When you mention oils in conversation, people tend to have opinions. “They’re the best thing ever!” “They’ll clog your pores!” “No, wait, you’ll die of cancer!” To say the least, they’re a bit confusing. To parse exactly how oils affect your hair, face, and body, the Cut picked the brains of dermatologist Dr. Elizabeth Tanzi and celebrity facialist Joanna Vargas. Together they laid the ins and outs of oils. Find out whether or not they’ll make you break out, if mineral oil will send you to an early grave, if coconut oil is truly worth the hype, and our favorite beauty oils picks.
1. You cannot moisturize your skin with an oil.Moisturizing with an oil is like sitting in a car while it’s raining and expecting to get wet: It will never happen. Moisturizers are made up of three factors: humectants, occlusives, and emollients. Only humectants, like glycerin and hyaluronic acid, draw water into skin and moisturize. Oils, on the other hand, fall into the occlusive and emollient categories. As Dr. Tanzi explains, “They put a sealant on your skin by coating the top layer. This is different from pulling in water and hydrating skin.”
2. There’s only one way to really benefit from an oil. Save it for last. If you apply oil first, any moisturizing or treatment product that follows won’t be able to penetrate, leaving your hair or skin to wither in a dry coffin of despair. Remember, oils are only the gatekeepers, not producers, of hydration, so begin with loading up on humectants, and then pile on the oil afterward to keep moisture from escaping.
3. Yes, oils will clog your pores. But not all oils. Vargas warns that mineral oil is a chronic offender, while Dr. Tanzi explains that olive oil and the oil du jour, coconut, tend to easily clog pores as well. Other than those, it’s tough to predict how reactive your skin will be to oils, since brands and concentrations vary. Finding what works for you benefits most from trial and error.
4. Oils are filled with good-for-your-skin antioxidants. One reason beauty insiders lean on oils is that they are loaded with vitamins that repair and protect. Dr. Tanzi and Vargas both agree that argan, though pricey, leads the pack in antioxidants, with an especially high concentration of wrinkle-delaying vitamins A and E. There’s up to four times more vitamin C in marula oil, an antioxidant that counters hyperpigmentation, than in an orange, while the completely unsexy sunflower oil also boasts the benefits of vitamin E. Another great option: rosehip oil, which is padded with vitamin C. It’s “amazing for protection against environmental damage,” says Vargas. “I have it in my Rejuvenating Serum.”
5. There’s an oil that specifically treats acne-prone skin. Dr. Tanzi recommends tea-tree oil for acne-prone skin, and for good reason. Plenty of scientific evidence proves its antimicrobial and anti-inflammatory properties — it stomps acne bacteria and reduces the size of pimples. But proceed with caution. Tea-tree oil may irritate skin, so it’s better to test an inconspicuous area first.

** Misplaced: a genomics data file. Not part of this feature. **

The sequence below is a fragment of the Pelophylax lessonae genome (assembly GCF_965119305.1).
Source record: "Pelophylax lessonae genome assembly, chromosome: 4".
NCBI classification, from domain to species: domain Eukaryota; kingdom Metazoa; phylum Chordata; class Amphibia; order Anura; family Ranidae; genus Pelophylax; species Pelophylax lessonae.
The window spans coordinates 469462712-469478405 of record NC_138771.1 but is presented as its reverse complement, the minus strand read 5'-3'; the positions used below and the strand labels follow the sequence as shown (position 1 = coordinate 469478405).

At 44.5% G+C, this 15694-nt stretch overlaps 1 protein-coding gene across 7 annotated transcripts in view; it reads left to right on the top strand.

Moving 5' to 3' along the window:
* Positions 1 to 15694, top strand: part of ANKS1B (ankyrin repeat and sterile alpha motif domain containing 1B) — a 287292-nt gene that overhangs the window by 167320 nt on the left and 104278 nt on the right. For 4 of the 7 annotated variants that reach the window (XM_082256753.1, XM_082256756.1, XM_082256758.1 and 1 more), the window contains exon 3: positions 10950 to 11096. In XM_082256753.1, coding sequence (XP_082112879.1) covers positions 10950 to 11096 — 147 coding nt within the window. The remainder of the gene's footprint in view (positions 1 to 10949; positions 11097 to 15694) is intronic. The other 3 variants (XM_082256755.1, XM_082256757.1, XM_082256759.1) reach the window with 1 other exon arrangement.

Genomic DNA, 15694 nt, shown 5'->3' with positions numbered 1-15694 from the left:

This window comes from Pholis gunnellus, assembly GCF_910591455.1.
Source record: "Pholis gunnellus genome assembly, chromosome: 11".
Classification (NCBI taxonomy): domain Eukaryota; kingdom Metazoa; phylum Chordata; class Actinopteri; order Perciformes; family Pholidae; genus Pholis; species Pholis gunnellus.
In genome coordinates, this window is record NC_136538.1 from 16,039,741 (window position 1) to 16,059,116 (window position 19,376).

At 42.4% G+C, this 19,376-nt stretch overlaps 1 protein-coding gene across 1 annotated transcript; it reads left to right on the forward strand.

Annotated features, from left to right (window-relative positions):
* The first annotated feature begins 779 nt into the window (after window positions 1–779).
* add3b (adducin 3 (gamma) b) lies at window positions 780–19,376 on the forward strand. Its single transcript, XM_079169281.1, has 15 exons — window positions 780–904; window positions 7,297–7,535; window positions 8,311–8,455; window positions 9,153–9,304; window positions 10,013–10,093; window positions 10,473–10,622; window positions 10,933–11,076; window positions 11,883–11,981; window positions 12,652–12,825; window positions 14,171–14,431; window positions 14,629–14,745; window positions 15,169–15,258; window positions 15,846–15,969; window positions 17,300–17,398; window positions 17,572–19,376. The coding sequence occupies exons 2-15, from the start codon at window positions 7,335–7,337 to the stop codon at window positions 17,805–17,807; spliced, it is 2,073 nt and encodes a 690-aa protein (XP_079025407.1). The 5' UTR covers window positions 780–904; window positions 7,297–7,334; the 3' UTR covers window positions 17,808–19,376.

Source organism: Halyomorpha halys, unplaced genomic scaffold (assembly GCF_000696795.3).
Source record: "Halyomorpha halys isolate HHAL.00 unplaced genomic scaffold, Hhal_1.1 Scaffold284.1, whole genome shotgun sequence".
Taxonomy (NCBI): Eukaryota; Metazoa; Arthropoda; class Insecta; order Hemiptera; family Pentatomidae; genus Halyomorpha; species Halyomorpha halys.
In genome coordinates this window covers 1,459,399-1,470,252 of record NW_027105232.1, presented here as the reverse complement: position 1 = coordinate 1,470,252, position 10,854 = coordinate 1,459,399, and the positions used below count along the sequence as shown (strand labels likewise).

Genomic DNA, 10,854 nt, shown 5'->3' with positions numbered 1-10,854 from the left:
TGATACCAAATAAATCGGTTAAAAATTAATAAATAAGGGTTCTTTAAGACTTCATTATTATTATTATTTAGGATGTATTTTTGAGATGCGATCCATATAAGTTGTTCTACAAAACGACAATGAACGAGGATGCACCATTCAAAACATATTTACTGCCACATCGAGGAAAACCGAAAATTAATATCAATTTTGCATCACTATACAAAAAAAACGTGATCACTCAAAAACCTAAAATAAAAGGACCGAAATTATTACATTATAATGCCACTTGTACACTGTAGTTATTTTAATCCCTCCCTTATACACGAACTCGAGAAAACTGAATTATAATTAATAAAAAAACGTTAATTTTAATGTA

6. For the driest skin, reach for the heaviest, most occlusive oils. Vargas says to look out for avocado and sweet-almond oils, which are notably fatty and rich. “Sunflower-seed oil is a potential as well,” says Dr. Tanzi, “though that can be a little greasy.”
7. Facial oils should be lighter than the robust ones used on your body. Look out for quick-drying ones like grapeseed, apricot kernel, argan, and marula, which are ideal for most skin types. Really dry? Again, consider sweet-almond oil. And on the other end of the scale, “Jojoba tells the body to stop overproducing sebum, thus controlling oily skin,” explains Vargas.
8. It doesn’t really matter what kind of oil you use on your hair. But Vargas says that avocado, jojoba, argan, and almond are all great. The main issue lies in quantity and placement. Start with a small amount — only a drop or two — and work it through your ends to seal in moisture and shine as the last step in your routine. Even if your hair is fine and thin, a tiny amount of oil can dramatically boost its luster. If your hair is thick and helplessly dry, consider this: Coat your hair from mid-shaft to ends before stepping into the shower. Shampoo and condition like you normally would. The oil will protect your hair from the drying effects of shampoo.
9. Mineral oil may not kill you, but it’s still pretty much crap (sorry, Baby Oil). Yes, it’s a derivative of the same oil used to make gasoline; and yes, it’s the cheap McDonald’s of skin care, but you should stay away because it’s useless, not because it’s dangerous. “You’re not using that much of it for it to be harmful to your health,” says Dr. Tanzi. “The main issue is that it’s just not doing anything for you.”
Vargas agrees. “Fifty years ago, it was a common ingredient in products because we just didn’t know any better. However, now, with so many wonderful oils available to us, it is outdated.”
10. Oils are good for cleaning, too. It’s strange to imagine that the same ingredient that seals in moisture can also clean, but it’s true. Vargas explains that “oil cleansers break up makeup on the face in a gentle way instead of stripping the skin, so skin won’t feel irritated after.” They work because the molecules in oil specifically react with makeup and your own natural oil, which is similar in chemical composition. A few swirls around your face, and presto!